Need help with your Assignment?

Get a timely done, PLAGIARISM-FREE paper
from our highly-qualified writers!

The Relationship between Congress and the President

The Relationship between Congress and the President

The relationship between the US president and Congress is characterized by separation of powers and checks and balances. Although not static, the relationship has largely adhered to the principle of separation of powers from the age of America’s founding fathers. The framework of separation of powers has played a significant role in aiding the functioning of the federal government. Other factors influencing the relationship between the presidency and Congress include officeholders, the political climate, and control of the two chambers. The relationship is characterized by confrontation, cooperation, and negotiation, reflecting the complex US political system.

US Congress Structure and Makeup

According to Han & Han (2012), Congress comprises the Senate and the House of Representatives. Every state elects senators and representatives who represent them in Congress. The two houses have distinct functions and are structured differently according to the Constitution. However, they work together in legislation matters since every bill must be passed in both houses before becoming law.

Differences between the House of Representatives and Senate

Senators are elected to represent states, whereas House representatives represent respective districts. The number of districts in a state depends on population size. Another difference between the bicameral houses revolves around leadership. On the other hand, the House of Representatives is headed by a powerful speaker who is in charge of the House Calendar (Han & Han, 2012). The speaker decides what legislation will be debated and when. The speaker also controls house rules. However, the Senate does not have the seat of speaker. Instead, the leader of the majority and leader of the minority consult to decide the house schedule. Currently, the Senate has 100 members, whereas the House of Representatives has 435 voting members (Han & Han, 2012). Another difference is the term of Congress members. House members’ term expires after every two years, whereas senators are elected for six-year terms.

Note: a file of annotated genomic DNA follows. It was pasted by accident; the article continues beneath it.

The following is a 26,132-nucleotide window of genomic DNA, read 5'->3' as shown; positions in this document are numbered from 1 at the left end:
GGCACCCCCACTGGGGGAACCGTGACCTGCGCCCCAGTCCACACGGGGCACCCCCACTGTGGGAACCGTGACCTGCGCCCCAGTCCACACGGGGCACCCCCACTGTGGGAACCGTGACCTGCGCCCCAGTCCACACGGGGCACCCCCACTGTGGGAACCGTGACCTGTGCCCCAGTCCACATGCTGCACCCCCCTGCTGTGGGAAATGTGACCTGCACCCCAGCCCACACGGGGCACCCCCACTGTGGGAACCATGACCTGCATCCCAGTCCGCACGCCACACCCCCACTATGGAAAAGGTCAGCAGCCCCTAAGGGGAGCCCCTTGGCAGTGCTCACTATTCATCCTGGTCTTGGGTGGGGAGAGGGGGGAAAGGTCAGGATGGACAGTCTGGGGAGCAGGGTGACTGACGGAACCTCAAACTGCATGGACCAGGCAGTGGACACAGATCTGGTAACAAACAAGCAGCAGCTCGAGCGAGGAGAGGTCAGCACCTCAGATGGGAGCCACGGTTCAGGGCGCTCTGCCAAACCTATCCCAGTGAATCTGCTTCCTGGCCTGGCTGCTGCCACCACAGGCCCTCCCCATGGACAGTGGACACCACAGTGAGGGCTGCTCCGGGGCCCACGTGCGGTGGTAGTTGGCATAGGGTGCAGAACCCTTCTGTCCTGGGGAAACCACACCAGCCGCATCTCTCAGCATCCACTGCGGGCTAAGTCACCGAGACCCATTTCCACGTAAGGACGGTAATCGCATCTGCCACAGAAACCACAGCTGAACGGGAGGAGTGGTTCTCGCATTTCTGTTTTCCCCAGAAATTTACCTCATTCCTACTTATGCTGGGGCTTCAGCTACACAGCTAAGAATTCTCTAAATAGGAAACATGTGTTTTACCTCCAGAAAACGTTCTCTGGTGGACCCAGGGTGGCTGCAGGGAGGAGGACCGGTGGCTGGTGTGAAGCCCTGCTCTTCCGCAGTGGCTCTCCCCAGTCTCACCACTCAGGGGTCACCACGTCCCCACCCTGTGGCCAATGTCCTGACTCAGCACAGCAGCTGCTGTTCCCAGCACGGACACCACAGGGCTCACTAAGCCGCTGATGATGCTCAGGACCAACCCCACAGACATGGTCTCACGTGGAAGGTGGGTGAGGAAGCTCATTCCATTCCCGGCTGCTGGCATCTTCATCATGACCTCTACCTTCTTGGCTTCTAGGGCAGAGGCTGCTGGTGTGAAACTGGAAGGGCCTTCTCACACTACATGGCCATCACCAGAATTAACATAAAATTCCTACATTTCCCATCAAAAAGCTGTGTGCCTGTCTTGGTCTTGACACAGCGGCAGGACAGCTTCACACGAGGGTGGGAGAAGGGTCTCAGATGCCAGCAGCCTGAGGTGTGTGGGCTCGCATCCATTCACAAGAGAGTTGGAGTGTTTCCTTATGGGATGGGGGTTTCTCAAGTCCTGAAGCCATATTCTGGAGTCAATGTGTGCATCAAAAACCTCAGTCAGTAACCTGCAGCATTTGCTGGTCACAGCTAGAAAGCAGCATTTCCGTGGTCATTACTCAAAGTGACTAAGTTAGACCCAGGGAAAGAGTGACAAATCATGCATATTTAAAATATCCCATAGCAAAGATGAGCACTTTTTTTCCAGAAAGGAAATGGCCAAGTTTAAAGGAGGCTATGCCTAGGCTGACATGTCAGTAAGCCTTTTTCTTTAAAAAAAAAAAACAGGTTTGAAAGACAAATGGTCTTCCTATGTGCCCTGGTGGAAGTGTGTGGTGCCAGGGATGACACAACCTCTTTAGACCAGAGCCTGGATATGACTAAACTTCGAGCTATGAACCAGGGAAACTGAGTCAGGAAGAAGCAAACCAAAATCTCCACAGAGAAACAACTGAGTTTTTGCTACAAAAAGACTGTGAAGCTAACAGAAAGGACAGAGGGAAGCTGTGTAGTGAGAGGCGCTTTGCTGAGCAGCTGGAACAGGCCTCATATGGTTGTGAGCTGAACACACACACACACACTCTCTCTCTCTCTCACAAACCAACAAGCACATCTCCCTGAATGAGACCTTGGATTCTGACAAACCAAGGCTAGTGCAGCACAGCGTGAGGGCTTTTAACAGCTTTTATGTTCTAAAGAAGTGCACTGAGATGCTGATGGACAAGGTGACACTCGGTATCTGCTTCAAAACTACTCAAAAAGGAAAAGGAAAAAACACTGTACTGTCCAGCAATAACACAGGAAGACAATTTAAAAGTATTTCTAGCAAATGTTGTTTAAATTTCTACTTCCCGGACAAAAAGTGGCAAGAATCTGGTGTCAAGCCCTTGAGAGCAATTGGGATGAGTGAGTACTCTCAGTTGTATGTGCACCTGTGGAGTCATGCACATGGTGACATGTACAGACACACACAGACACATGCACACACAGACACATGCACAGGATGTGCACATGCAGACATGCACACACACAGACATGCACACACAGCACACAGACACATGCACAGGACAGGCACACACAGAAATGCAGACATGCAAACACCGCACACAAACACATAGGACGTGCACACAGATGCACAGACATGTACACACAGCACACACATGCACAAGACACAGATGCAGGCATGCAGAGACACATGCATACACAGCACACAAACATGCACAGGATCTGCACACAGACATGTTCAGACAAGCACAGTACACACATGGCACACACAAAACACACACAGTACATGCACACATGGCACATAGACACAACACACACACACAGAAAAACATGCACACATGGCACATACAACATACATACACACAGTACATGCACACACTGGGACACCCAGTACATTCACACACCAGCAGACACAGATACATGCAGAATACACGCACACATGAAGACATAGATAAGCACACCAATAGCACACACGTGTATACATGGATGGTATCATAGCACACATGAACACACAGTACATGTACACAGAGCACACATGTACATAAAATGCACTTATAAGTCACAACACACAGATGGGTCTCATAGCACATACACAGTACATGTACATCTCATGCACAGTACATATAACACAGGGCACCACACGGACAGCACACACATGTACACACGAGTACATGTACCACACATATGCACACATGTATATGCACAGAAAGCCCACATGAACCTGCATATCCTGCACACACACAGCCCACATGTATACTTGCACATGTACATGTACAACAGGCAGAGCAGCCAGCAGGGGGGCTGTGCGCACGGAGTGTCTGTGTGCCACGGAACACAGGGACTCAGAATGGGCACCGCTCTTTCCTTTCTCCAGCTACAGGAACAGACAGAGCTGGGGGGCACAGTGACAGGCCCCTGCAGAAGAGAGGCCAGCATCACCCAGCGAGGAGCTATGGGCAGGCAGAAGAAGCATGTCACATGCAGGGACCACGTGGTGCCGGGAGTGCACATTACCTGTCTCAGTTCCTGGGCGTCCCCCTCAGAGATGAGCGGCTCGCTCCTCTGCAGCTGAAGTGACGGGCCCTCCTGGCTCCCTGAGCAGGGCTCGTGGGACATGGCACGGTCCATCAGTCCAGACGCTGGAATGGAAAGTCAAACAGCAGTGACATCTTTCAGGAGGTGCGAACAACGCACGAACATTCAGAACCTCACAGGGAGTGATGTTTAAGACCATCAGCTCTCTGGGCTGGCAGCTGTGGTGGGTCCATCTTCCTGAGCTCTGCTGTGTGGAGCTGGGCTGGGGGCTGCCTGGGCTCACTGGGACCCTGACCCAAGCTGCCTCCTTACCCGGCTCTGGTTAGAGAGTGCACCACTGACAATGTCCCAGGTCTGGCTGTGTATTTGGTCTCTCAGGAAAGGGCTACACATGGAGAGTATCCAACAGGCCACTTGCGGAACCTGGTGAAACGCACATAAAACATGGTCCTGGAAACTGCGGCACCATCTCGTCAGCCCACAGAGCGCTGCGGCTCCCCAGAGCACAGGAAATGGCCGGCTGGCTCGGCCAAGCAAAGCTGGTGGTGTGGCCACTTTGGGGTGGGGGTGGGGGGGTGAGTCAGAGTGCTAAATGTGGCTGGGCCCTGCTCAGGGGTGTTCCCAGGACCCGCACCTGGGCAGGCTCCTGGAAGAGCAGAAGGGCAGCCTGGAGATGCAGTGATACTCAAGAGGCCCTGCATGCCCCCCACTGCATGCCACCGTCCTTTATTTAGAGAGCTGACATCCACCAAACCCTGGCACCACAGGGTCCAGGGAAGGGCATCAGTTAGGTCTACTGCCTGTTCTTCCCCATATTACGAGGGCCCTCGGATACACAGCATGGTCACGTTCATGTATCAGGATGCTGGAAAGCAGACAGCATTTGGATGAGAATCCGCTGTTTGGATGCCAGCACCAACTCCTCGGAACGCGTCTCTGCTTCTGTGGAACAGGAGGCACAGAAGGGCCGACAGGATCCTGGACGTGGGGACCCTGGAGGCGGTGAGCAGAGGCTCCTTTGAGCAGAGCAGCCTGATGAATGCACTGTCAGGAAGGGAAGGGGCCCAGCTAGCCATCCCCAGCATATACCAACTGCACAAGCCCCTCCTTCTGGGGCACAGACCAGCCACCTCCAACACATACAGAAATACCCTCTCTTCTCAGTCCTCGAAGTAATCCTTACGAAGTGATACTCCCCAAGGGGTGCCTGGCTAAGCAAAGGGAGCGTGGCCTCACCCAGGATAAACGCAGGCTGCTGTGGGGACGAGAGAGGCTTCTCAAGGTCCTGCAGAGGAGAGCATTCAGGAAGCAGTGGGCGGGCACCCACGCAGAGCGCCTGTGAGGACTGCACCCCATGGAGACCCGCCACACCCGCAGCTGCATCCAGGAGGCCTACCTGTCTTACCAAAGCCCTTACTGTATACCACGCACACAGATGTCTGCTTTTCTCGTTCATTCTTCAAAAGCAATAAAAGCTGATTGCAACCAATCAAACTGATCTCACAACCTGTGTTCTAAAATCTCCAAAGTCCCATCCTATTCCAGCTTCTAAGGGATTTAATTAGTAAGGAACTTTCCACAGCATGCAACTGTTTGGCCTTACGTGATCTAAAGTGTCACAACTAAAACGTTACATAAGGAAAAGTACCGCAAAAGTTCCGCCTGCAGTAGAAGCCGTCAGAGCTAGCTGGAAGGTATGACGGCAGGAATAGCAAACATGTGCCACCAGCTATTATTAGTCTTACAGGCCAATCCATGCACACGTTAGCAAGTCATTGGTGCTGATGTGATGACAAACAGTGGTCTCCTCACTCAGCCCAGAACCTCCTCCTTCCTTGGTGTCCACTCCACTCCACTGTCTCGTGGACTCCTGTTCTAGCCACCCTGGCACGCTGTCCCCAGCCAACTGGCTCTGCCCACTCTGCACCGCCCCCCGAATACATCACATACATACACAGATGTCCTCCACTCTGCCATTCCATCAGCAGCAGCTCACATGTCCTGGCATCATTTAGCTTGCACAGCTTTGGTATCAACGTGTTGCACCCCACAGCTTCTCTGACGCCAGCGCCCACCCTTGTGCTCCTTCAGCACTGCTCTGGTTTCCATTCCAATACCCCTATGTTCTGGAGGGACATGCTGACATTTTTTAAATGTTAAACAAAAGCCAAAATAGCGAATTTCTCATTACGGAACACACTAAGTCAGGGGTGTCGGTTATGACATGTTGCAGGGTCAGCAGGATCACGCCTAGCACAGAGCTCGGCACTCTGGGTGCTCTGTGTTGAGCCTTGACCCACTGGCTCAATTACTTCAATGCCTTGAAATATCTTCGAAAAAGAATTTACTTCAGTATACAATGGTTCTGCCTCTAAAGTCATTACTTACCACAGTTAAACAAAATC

How Bills Become Law

According to Congress of the United States (2010), passing a bill to become law begins once a member of Congress introduces it on the floor of either house. Next, the bill is moved to the relevant house committee for consideration and amendment. If the bill passes the committee stage, it is moved to the floor for debate. A majority vote sends the bill to the other chamber. Next, the bill is introduced in the other chamber, and a similar procedure is followed. If differences arise between the two houses, a conference is called to reconcile the differences and create a uniform bill. Next, the bill is presented to the president for signing. If the president vetoes the bill, Congress may override the veto through a two-thirds majority vote. The bill becomes law if signed by the president or if Congress successfully overrides the presidential veto and becomes part of the US code.

Powers Granted to Congress and the President in the Constitution

Article I of the US Constitution grants Congress powers to enact legislation to declare war, confirm or reject presidential appointees, and significant investigative powers. The Constitution also grants Congress powers to create necessary laws that may help any part of the government to perform its duties (Congress of the United States, 2010). On the other hand, the Constitution grants the president veto powers to override Congress’s decisions. Also, the president has the power to appoint cabinet members, judges, and other key government positions (Ketcham, 2006). Other presidential powers originate from existing laws, empowering the president to issue executive orders, although future presidents or courts may overturn them.